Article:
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Life is Always Worth Living

Updated on March 26, 2012

PTSD and Living

Many people in America today suffer from some form of mental or emotional illness that sometimes dramatically affects their life, and their ability to function in today's society. Often times a person begins to feel as though they are a misfit of society, unable to ever fit the societal expectations to live a normal life. These burdens can become over bearing to the point of breakdown, causing someone to lose their ability to work, socialize, or maybe even become hospitalized or worse. Feelings of helplessness, panic, depression, and fear can dominate a person’s mind to the point of complete desperation causing irrational judgment and poor decision making, bringing additional hardships on the sufferer. Panic disorders are becoming common place in today’s world, and through a lack of understanding a person finds they must go these episodes alone.

For those that do not understand, learn. There are many opportunities for educating oneself on mental or emotional illness that should become the responsibility of all those who know someone suffering in this area. Wanting to help is admirable but tragically ineffective to those that are not understanding and properly equipped to help. I am not criticizing those desiring to reach out to the sufferer in a crisis, but offering an opportunity to become more affective through education and understanding.

For those that suffer, There is a hope! People that have never experienced a feeling of helplessness or complete desperation, or those that are not open enough to admit they have, tend to contribute to a person’s helplessness more then they realize. Education and understanding is required with any illness, both physical and emotional, and that’s where everyone should start. The concept of peer advocacy is becoming a very powerful tool in helping people overcome their difficulties, since the peer can often times relate to those feelings of desperation and fear. Sometimes a peer support system can take you over those humps, making it through to the next hurdle, teaching new coping skills along the way.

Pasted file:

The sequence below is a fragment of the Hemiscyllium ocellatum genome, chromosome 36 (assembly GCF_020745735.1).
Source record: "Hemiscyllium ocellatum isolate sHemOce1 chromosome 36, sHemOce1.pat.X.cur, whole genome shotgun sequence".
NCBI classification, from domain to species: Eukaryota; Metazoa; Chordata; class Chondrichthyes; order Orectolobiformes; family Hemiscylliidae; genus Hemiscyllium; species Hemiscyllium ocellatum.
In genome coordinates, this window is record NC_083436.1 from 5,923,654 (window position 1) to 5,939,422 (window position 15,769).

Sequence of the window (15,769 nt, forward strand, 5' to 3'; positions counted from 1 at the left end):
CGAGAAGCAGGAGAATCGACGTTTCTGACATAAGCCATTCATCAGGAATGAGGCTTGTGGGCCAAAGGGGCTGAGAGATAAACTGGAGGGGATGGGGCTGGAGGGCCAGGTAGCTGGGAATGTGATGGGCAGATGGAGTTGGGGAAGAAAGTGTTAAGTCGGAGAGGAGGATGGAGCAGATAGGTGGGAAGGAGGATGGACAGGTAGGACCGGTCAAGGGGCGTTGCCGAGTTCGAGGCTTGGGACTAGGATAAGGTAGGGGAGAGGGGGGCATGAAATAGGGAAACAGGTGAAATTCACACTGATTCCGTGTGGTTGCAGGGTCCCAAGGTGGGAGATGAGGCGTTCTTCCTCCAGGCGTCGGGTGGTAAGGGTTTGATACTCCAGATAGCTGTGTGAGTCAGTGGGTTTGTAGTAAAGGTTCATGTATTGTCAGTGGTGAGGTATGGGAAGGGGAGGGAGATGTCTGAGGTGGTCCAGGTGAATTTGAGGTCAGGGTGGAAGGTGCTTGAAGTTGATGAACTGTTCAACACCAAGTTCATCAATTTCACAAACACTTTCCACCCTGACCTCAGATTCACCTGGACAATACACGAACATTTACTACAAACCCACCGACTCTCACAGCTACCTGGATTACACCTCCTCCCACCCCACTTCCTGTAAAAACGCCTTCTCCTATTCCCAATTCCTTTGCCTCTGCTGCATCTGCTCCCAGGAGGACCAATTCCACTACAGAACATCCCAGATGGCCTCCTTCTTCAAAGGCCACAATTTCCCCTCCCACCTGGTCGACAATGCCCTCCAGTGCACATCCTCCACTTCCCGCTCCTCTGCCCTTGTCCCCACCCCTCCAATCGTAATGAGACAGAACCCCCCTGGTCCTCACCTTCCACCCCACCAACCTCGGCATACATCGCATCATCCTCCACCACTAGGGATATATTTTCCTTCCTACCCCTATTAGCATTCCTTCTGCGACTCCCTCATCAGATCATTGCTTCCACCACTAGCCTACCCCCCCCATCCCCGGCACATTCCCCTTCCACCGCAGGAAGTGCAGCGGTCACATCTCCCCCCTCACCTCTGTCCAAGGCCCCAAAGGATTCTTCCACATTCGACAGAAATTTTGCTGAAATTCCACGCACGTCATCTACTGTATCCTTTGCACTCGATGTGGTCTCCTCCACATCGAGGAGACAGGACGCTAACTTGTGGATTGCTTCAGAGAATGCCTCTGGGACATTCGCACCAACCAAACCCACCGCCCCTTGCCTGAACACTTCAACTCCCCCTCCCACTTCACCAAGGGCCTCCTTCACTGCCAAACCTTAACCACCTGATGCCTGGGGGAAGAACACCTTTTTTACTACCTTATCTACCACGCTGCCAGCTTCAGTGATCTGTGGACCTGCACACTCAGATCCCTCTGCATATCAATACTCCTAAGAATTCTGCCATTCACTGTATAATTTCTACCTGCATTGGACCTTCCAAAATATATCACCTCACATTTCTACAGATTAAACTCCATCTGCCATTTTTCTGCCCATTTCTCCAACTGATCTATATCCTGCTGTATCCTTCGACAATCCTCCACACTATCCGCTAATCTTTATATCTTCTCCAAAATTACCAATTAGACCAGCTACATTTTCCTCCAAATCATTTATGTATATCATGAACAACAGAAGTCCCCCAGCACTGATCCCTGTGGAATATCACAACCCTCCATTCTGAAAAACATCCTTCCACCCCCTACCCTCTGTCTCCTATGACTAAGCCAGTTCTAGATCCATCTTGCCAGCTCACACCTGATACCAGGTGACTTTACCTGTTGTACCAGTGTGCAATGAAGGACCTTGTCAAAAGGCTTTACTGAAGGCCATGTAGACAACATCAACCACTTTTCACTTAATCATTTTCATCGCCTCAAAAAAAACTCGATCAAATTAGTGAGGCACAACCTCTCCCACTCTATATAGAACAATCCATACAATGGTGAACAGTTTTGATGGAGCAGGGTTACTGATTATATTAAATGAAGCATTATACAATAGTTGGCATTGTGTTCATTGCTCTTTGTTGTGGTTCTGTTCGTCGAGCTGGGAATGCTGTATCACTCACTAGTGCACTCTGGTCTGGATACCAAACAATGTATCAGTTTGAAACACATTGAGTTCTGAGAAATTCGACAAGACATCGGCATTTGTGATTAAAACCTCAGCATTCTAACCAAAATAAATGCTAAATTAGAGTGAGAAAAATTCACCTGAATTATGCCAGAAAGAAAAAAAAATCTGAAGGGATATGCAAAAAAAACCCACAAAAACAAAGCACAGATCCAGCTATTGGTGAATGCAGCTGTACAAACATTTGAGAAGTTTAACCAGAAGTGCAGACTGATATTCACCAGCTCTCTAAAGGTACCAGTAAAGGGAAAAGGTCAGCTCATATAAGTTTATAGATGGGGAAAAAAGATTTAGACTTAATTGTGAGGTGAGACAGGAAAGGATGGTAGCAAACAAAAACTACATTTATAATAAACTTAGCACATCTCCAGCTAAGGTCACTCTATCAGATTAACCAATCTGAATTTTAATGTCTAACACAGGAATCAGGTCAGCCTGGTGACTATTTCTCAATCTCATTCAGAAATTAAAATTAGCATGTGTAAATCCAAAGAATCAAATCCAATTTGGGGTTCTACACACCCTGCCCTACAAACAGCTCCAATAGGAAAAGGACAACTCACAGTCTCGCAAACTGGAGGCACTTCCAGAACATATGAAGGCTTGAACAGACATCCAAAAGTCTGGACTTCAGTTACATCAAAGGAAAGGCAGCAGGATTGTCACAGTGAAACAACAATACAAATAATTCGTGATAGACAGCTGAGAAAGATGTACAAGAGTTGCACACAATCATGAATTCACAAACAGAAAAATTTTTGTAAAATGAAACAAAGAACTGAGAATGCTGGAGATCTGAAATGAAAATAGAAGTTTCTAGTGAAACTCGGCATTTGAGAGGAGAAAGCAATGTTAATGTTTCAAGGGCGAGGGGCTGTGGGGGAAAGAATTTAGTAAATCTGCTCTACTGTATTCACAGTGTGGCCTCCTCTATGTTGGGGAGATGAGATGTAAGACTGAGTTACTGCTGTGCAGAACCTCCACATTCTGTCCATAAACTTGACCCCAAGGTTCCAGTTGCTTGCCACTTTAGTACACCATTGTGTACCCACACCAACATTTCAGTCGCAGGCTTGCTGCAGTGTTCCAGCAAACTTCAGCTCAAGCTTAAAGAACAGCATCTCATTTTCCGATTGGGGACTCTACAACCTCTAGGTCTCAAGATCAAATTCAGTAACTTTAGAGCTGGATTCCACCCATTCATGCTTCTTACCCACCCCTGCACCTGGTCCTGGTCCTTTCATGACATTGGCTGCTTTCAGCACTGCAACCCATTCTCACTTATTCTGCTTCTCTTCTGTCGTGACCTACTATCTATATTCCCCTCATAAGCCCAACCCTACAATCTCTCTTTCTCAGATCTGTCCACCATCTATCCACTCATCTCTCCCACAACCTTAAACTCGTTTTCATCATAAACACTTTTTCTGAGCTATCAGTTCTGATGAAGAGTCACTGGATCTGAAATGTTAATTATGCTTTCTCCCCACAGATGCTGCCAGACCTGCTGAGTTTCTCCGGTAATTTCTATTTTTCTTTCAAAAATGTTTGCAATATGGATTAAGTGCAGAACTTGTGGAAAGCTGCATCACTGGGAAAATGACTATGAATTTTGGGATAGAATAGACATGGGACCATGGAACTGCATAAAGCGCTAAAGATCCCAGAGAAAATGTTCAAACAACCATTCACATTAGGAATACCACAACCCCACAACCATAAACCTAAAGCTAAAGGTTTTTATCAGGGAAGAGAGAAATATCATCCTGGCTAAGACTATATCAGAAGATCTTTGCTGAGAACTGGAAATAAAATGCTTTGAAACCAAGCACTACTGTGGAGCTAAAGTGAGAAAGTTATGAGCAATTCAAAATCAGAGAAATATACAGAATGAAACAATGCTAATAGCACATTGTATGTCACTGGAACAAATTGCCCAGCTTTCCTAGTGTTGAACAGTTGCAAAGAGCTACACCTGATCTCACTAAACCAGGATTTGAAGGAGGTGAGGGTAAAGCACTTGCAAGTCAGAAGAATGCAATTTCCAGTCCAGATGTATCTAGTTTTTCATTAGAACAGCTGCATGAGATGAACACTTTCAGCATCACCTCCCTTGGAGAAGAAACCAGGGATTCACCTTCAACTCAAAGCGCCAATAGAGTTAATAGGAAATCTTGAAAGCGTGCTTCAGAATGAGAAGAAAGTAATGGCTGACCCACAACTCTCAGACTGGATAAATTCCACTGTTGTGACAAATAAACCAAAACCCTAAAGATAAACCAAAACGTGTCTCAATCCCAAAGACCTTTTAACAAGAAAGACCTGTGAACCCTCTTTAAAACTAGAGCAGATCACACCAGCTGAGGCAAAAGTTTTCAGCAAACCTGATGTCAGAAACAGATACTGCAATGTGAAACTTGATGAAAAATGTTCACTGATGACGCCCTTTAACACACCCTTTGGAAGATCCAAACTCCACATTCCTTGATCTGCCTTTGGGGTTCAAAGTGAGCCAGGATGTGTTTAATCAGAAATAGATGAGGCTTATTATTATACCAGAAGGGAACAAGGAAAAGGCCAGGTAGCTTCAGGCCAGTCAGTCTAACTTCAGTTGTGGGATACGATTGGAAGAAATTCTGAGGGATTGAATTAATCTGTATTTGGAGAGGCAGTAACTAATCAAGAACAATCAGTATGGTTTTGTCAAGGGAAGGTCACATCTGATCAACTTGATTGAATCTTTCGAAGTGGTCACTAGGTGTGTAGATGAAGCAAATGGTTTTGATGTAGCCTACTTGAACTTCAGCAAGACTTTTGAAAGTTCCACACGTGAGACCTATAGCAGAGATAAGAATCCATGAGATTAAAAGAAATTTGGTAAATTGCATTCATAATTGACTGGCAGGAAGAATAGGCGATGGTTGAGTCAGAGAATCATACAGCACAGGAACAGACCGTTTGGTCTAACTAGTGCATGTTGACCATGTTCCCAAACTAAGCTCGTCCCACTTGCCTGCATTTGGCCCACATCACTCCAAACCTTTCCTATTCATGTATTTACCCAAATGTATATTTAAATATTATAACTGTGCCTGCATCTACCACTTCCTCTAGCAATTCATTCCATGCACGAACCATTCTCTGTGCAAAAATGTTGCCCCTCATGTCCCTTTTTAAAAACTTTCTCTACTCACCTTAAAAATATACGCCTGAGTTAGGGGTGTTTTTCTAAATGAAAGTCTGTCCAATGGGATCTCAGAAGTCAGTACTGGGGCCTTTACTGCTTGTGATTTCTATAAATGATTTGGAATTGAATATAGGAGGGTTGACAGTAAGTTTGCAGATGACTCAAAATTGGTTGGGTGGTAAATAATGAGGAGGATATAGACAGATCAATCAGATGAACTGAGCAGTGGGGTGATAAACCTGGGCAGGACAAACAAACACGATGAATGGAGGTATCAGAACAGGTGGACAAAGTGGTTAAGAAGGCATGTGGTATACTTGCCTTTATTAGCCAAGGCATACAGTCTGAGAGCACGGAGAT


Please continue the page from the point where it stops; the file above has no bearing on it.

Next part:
A person should create a Wellness Plan, which is a plan that will help recognize areas of strengths and areas of weakness. A peer could be a great source in assisting with this plan. This plan should include activities that promote a positive effect on both a person’s physical and mental wellbeing. There is an author Mary Ellen Copeland, that has created a “Wellness Recovery Action Plan” that is very helpful in maintaining a daily strategy for a continued path to recovery that I would very much like to recommend.

In addition to peer support, a person should find that strength and love in a spiritual strength greater than our own. I believe in the power of prayer and the reliance on a power greater than my own. I believe in the strength’s of having hope and a purpose, and believe that these Biblical truths can lift a crushing burden and carry someone through these difficulties.

And last, physical wellness can strengthen and add to mental wellness, so eating the proper foods can assist in being mentally healthier. Though I am clearly not a medical professional or an expert on mental or emotional illness, I am a sufferer of Post Traumatic Stress Disorder. I have been through those fearful times of complete panic and desperation that can make a person wonder if they can make to the other side. And I have learned to recognize triggers that I need to manage before they manage me. I have set my goals on healthy things like exercise, eating right and getting enough exercise, and focused on avoiding those stressors that attack my mental and emotional wellness. I’ve learned that one can live a normal life, free from the burdens of panic and dismay by recognizing strengths, reaching out to those that can help, and trusting in a power greater than we can ever imagine.


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